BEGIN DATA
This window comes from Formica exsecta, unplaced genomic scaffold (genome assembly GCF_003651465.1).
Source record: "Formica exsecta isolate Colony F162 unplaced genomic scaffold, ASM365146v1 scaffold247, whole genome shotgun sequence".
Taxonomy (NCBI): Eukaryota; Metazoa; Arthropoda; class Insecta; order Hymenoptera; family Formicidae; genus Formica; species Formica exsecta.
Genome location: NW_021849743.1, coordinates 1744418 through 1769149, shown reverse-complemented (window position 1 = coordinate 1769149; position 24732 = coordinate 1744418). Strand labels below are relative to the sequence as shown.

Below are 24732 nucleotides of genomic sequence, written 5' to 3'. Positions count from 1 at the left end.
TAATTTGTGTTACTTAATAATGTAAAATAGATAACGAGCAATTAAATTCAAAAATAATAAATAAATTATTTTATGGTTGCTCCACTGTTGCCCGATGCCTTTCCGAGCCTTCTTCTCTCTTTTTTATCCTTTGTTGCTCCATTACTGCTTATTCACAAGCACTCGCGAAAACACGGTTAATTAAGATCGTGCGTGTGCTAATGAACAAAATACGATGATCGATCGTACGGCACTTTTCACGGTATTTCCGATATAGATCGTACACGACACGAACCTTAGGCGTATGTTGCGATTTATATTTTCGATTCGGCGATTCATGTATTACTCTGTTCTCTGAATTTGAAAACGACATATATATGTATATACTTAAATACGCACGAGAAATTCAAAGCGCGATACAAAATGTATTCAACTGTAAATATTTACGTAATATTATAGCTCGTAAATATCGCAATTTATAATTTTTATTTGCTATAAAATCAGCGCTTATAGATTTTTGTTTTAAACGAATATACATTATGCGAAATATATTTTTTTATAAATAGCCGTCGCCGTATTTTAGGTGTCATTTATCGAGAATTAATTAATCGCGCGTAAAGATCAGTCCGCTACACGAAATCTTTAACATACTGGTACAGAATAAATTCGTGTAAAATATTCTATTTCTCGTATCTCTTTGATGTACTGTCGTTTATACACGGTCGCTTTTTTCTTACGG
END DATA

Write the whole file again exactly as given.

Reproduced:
This window comes from Formica exsecta, unplaced genomic scaffold (genome assembly GCF_003651465.1).
Source record: "Formica exsecta isolate Colony F162 unplaced genomic scaffold, ASM365146v1 scaffold247, whole genome shotgun sequence".
Taxonomy (NCBI): Eukaryota; Metazoa; Arthropoda; class Insecta; order Hymenoptera; family Formicidae; genus Formica; species Formica exsecta.
Genome location: NW_021849743.1, coordinates 1744418 through 1769149, shown reverse-complemented (window position 1 = coordinate 1769149; position 24732 = coordinate 1744418). Strand labels below are relative to the sequence as shown.

Below are 24732 nucleotides of genomic sequence, written 5' to 3'. Positions count from 1 at the left end.
TAATTTGTGTTACTTAATAATGTAAAATAGATAACGAGCAATTAAATTCAAAAATAATAAATAAATTATTTTATGGTTGCTCCACTGTTGCCCGATGCCTTTCCGAGCCTTCTTCTCTCTTTTTTATCCTTTGTTGCTCCATTACTGCTTATTCACAAGCACTCGCGAAAACACGGTTAATTAAGATCGTGCGTGTGCTAATGAACAAAATACGATGATCGATCGTACGGCACTTTTCACGGTATTTCCGATATAGATCGTACACGACACGAACCTTAGGCGTATGTTGCGATTTATATTTTCGATTCGGCGATTCATGTATTACTCTGTTCTCTGAATTTGAAAACGACATATATATGTATATACTTAAATACGCACGAGAAATTCAAAGCGCGATACAAAATGTATTCAACTGTAAATATTTACGTAATATTATAGCTCGTAAATATCGCAATTTATAATTTTTATTTGCTATAAAATCAGCGCTTATAGATTTTTGTTTTAAACGAATATACATTATGCGAAATATATTTTTTTATAAATAGCCGTCGCCGTATTTTAGGTGTCATTTATCGAGAATTAATTAATCGCGCGTAAAGATCAGTCCGCTACACGAAATCTTTAACATACTGGTACAGAATAAATTCGTGTAAAATATTCTATTTCTCGTATCTCTTTGATGTACTGTCGTTTATACACGGTCGCTTTTTTCTTACGG